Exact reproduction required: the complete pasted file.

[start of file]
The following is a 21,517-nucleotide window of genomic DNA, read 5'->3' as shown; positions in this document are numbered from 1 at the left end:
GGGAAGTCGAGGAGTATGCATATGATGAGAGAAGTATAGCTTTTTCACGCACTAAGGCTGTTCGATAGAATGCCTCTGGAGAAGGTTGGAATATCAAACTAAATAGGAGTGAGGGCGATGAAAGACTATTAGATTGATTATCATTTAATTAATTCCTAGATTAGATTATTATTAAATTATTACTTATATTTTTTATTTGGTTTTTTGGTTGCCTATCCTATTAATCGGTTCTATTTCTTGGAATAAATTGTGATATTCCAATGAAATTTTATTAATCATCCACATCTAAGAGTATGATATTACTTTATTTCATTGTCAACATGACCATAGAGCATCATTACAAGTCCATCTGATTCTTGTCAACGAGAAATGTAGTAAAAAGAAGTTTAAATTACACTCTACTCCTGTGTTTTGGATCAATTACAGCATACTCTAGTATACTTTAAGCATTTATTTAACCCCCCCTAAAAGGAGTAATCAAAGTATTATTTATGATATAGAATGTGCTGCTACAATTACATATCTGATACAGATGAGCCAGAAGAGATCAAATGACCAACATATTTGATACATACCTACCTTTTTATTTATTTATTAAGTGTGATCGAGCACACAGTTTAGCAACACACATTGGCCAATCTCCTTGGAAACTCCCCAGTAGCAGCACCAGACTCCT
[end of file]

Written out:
The following is a 21,517-nucleotide window of genomic DNA, read 5'->3' as shown; positions in this document are numbered from 1 at the left end:
GGGAAGTCGAGGAGTATGCATATGATGAGAGAAGTATAGCTTTTTCACGCACTAAGGCTGTTCGATAGAATGCCTCTGGAGAAGGTTGGAATATCAAACTAAATAGGAGTGAGGGCGATGAAAGACTATTAGATTGATTATCATTTAATTAATTCCTAGATTAGATTATTATTAAATTATTACTTATATTTTTTATTTGGTTTTTTGGTTGCCTATCCTATTAATCGGTTCTATTTCTTGGAATAAATTGTGATATTCCAATGAAATTTTATTAATCATCCACATCTAAGAGTATGATATTACTTTATTTCATTGTCAACATGACCATAGAGCATCATTACAAGTCCATCTGATTCTTGTCAACGAGAAATGTAGTAAAAAGAAGTTTAAATTACACTCTACTCCTGTGTTTTGGATCAATTACAGCATACTCTAGTATACTTTAAGCATTTATTTAACCCCCCCTAAAAGGAGTAATCAAAGTATTATTTATGATATAGAATGTGCTGCTACAATTACATATCTGATACAGATGAGCCAGAAGAGATCAAATGACCAACATATTTGATACATACCTACCTTTTTATTTATTTATTAAGTGTGATCGAGCACACAGTTTAGCAACACACATTGGCCAATCTCCTTGGAAACTCCCCAGTAGCAGCACCAGACTCCT